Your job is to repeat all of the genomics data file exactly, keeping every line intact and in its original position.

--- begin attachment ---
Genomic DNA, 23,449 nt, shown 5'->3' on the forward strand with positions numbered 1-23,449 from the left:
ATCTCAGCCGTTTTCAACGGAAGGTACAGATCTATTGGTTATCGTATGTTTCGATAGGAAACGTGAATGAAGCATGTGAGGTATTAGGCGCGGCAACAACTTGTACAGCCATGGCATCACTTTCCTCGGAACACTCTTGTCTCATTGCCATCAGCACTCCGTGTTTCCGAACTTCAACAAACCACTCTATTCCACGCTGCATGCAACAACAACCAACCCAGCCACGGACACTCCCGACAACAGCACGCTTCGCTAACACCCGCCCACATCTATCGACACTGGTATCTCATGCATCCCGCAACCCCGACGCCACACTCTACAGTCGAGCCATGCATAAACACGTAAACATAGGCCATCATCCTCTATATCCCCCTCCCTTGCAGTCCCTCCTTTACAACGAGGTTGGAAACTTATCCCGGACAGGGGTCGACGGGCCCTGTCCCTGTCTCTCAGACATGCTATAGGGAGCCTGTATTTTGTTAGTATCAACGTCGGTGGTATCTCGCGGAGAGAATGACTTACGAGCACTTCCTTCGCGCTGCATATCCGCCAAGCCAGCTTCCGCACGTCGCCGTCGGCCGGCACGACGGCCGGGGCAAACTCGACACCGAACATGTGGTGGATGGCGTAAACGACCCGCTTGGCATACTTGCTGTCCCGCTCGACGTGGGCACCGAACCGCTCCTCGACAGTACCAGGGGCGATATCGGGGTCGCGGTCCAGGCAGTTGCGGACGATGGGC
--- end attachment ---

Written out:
Genomic DNA, 23,449 nt, shown 5'->3' on the forward strand with positions numbered 1-23,449 from the left:
ATCTCAGCCGTTTTCAACGGAAGGTACAGATCTATTGGTTATCGTATGTTTCGATAGGAAACGTGAATGAAGCATGTGAGGTATTAGGCGCGGCAACAACTTGTACAGCCATGGCATCACTTTCCTCGGAACACTCTTGTCTCATTGCCATCAGCACTCCGTGTTTCCGAACTTCAACAAACCACTCTATTCCACGCTGCATGCAACAACAACCAACCCAGCCACGGACACTCCCGACAACAGCACGCTTCGCTAACACCCGCCCACATCTATCGACACTGGTATCTCATGCATCCCGCAACCCCGACGCCACACTCTACAGTCGAGCCATGCATAAACACGTAAACATAGGCCATCATCCTCTATATCCCCCTCCCTTGCAGTCCCTCCTTTACAACGAGGTTGGAAACTTATCCCGGACAGGGGTCGACGGGCCCTGTCCCTGTCTCTCAGACATGCTATAGGGAGCCTGTATTTTGTTAGTATCAACGTCGGTGGTATCTCGCGGAGAGAATGACTTACGAGCACTTCCTTCGCGCTGCATATCCGCCAAGCCAGCTTCCGCACGTCGCCGTCGGCCGGCACGACGGCCGGGGCAAACTCGACACCGAACATGTGGTGGATGGCGTAAACGACCCGCTTGGCATACTTGCTGTCCCGCTCGACGTGGGCACCGAACCGCTCCTCGACAGTACCAGGGGCGATATCGGGGTCGCGGTCCAGGCAGTTGCGGACGATGGGC